References[edit | edit source]
- Mike Mearls, Jeremy Crawford, Christopher Perkins (2014-09-30). Monster Manual 5th edition. Edited by Scott Fitzgerald Gray. (Wizards of the Coast), pp. 50–65. ISBN 978-0786965614.
- Mike Mearls, Stephen Schubert, James Wyatt (June 2008). Monster Manual 4th edition. (Wizards of the Coast), pp. 52–58. ISBN 978-0-7869-4852-9.
- Erin M. Evans (2015). Ashes of the Tyrant. (Wizards of the Coast). ISBN 978-0786965731.
- James Jacobs (September 2007). “The Demonomicon of Iggwilv: Apocrypha”. In Erik Mona ed. Dragon #359 (Paizo Publishing, LLC), pp. 43–45.
- Mike Mearls, Brian R. James, Steve Townshend (July 2010). Demonomicon. Edited by Scott Fitzgerald Gray. (Wizards of the Coast), p. 6. ISBN 978-0786954926.
Connections[edit | edit source]
Achaierai • Barghest • Canomorph (Haraknin • Shadurakul) • Hell hound • Hordling • Howler • Larva • Maelephant • Marrashi • Night hag • Nightmare • Rakshasa • Succubus • Vargouille • Yeth hound
Fiendish creature • Half-fiend (Alu-fiend • Cambion • Draegloth • Durzagon) • Tiefling (Fey'ri • Maeluth • Tanarukk)
Caligrosto • Dybbuk • Guecubu • Manitou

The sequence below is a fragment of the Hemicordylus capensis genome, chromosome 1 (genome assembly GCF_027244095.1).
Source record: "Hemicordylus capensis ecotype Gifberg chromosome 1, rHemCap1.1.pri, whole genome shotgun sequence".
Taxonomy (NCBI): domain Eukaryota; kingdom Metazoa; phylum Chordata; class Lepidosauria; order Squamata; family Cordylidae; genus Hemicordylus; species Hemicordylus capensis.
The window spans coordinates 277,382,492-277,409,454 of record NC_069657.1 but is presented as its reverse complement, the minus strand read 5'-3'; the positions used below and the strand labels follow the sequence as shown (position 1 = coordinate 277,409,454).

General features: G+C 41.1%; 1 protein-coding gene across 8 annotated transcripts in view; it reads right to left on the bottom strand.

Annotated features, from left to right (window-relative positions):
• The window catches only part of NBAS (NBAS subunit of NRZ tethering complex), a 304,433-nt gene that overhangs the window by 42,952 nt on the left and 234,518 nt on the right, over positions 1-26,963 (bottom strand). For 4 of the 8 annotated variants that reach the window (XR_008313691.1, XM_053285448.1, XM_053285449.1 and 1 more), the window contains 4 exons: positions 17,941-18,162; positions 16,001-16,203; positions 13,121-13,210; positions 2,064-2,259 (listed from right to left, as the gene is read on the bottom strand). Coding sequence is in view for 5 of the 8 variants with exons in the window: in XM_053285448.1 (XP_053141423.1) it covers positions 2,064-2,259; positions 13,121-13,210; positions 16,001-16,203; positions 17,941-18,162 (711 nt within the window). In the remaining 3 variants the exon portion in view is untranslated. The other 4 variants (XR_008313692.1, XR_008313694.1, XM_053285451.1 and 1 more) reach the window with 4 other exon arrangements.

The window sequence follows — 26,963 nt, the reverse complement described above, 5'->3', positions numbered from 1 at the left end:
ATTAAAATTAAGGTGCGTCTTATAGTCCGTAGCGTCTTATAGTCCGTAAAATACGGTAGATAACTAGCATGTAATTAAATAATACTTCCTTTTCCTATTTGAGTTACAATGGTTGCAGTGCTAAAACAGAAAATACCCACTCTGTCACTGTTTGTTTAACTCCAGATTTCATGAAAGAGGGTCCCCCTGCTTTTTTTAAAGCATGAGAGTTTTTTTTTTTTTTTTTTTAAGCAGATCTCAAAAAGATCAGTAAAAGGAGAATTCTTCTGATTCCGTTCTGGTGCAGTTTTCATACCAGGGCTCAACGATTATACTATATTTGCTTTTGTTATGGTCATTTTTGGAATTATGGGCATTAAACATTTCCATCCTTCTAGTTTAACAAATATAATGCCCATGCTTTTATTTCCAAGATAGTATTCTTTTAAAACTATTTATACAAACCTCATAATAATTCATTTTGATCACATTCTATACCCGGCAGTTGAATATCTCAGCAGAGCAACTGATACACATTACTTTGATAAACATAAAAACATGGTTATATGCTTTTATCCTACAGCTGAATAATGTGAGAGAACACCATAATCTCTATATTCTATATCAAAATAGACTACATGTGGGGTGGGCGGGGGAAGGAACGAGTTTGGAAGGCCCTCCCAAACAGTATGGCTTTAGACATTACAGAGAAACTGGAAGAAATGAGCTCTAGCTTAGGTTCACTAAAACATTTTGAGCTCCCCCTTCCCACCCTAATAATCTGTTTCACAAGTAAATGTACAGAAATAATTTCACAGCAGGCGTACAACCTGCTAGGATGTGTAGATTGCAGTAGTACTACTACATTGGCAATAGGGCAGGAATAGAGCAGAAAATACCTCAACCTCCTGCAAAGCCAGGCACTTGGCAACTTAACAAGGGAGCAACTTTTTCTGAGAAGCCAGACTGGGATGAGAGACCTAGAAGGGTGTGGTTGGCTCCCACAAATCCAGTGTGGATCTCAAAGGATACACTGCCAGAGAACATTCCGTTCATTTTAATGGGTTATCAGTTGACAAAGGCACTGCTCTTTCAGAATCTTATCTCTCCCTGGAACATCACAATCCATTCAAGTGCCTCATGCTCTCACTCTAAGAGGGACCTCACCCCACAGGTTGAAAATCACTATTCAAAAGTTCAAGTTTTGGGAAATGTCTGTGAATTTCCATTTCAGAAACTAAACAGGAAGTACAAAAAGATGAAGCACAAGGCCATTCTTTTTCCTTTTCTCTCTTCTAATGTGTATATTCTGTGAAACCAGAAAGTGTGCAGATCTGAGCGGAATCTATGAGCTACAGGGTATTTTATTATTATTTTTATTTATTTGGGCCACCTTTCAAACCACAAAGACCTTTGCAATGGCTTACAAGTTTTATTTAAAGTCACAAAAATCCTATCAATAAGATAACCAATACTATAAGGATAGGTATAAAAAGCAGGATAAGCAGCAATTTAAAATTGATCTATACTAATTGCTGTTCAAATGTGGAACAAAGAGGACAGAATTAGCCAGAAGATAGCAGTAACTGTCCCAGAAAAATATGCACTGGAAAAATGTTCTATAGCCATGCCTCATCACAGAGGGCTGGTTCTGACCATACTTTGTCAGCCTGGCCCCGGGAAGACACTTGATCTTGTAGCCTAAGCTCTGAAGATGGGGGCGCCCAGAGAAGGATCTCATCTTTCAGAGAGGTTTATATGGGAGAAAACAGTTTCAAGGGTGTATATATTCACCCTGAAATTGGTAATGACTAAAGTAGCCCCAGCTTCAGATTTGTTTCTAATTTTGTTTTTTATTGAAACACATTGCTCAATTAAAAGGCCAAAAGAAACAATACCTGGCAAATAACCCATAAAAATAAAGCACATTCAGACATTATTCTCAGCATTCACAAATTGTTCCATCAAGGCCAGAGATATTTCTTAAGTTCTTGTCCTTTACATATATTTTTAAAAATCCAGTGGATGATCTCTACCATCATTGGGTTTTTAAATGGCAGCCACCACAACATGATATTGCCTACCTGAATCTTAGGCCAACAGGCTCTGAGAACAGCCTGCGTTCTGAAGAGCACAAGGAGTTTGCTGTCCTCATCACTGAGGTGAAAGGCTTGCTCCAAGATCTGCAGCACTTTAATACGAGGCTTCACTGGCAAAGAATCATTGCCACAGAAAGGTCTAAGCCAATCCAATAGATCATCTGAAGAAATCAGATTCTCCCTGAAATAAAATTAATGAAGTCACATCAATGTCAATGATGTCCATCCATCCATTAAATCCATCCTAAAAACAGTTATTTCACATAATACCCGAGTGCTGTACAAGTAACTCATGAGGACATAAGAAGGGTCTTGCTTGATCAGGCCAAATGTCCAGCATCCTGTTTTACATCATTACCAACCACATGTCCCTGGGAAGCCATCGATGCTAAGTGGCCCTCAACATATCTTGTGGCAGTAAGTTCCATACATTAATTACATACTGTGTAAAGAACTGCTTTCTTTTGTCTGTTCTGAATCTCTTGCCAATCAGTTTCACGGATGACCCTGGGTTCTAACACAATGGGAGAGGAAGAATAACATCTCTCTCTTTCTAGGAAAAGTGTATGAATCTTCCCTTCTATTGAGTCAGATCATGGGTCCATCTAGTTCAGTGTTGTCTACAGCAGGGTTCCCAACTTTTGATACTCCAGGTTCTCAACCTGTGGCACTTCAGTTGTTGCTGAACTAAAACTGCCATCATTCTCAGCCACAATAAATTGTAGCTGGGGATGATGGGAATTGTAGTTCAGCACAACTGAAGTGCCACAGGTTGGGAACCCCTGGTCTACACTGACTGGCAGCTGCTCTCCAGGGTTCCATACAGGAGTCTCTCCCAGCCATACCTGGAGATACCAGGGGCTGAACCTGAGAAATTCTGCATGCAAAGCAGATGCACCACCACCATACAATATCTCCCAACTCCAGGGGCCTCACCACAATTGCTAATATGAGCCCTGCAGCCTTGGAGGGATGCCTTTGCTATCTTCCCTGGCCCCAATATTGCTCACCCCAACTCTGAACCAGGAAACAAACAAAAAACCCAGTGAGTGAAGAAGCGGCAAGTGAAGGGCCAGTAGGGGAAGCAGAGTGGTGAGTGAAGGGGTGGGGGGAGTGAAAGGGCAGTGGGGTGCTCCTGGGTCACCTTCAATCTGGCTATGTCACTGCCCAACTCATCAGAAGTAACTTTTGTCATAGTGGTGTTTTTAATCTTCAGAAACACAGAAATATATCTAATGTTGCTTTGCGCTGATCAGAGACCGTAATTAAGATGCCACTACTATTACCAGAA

Adaru • Alkilith • Armanite • Arrow demon • Babau • Balor • Bar-lgura • Bulezau • Cerebrilith • Chasme • Dretch • Gadacro • Glabrezu • Goristro • Hezrou • Jovoc • Kastighur • Klurichir • Lilitu • Mane • Marilith • Maurezhi • Mavawhan • Molydeus • Myrmyxicus • Nabassu • Nalfeshnee • Palrethee • Rutterkin • Solamith • Sorrowsworn • Spyder-fiend • Succubus • Uridezu • Vrock • Yochlol
Draudnu • Ekolid • Golothoma • Laghathti • Sibriex • Uzollru • Verakia • Wastrilith
Abyssal chicken • Abyssal scavenger • Abyssal wretch • Abyssal wurm • Bebilith • Bonegouge assassin • Deathdrinker • Demon spawn • Ferrolith • Ghour • Haures • Immolith • Jarrlak • Kazrith • Mahataa • Maw demon • Nashrou • Quarrak • Quasit • Rageborn • Retriever • Shadow demon • Shoosuva • Skulvyn • Tomb demon • Voracalith • Whisper demon